Do students need a social media safeguard?

Late-night social media posts could have a lasting impact for students.

For college students prone to posting 2 a.m. Facebook status updates detailing the party they just stumbled from, there’s a new web application that might save them from themselves.

Freshmen orientation lessons about how to use popular social networking websites like Twitter and Facebook have become commonplace in higher education, as graduate schools and employers scour the sites for potentially incriminating social media posts—pictures that students wouldn’t want their parents to see and tweets betraying their post-party state of mind on a Friday night.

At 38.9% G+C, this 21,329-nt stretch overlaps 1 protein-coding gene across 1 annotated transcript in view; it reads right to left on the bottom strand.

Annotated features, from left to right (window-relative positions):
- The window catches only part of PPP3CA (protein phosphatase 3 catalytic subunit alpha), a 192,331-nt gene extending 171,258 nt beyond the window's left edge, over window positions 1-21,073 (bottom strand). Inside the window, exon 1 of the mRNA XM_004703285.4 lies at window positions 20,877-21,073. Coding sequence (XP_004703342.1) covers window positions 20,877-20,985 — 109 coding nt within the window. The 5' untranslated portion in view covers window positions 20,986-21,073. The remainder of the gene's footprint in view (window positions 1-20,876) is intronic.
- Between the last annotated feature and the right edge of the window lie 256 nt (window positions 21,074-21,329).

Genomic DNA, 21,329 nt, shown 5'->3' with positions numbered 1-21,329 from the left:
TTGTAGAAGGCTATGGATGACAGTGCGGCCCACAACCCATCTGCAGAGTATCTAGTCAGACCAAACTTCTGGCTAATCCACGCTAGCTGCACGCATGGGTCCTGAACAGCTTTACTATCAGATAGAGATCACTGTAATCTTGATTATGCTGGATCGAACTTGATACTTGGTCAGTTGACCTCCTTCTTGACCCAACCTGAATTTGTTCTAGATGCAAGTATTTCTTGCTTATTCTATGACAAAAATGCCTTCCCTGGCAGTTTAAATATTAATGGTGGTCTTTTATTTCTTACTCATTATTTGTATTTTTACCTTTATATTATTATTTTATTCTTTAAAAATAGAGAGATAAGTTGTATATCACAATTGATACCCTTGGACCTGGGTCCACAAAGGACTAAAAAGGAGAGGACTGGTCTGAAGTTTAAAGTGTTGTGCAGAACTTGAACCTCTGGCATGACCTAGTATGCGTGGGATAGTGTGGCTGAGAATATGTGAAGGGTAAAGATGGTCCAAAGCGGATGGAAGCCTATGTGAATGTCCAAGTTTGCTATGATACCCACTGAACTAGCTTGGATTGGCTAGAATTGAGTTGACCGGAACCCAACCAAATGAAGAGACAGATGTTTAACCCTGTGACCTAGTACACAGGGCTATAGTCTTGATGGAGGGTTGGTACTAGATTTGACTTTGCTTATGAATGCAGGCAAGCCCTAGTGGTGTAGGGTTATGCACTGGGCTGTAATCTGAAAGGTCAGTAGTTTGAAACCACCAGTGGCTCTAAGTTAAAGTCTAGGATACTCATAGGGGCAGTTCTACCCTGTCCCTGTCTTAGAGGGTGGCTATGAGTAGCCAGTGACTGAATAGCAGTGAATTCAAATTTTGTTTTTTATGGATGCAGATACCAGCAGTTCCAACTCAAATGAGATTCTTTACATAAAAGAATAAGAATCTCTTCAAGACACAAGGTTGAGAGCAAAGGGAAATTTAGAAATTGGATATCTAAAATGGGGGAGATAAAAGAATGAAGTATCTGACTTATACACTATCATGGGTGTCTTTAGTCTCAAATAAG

Now, the makers of a free new application released this month, Social Media Sobriety Test, say they can help college students—and anyone fearful of wayward social media posts—create a firewall between themselves and their mishaps on social networking websites.

The app, made by Colorado-based internet security company Webroot, gave the Sobriety Test a simple slogan: “Protecting you from all possible threats, even yourself.”

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Denny Carter

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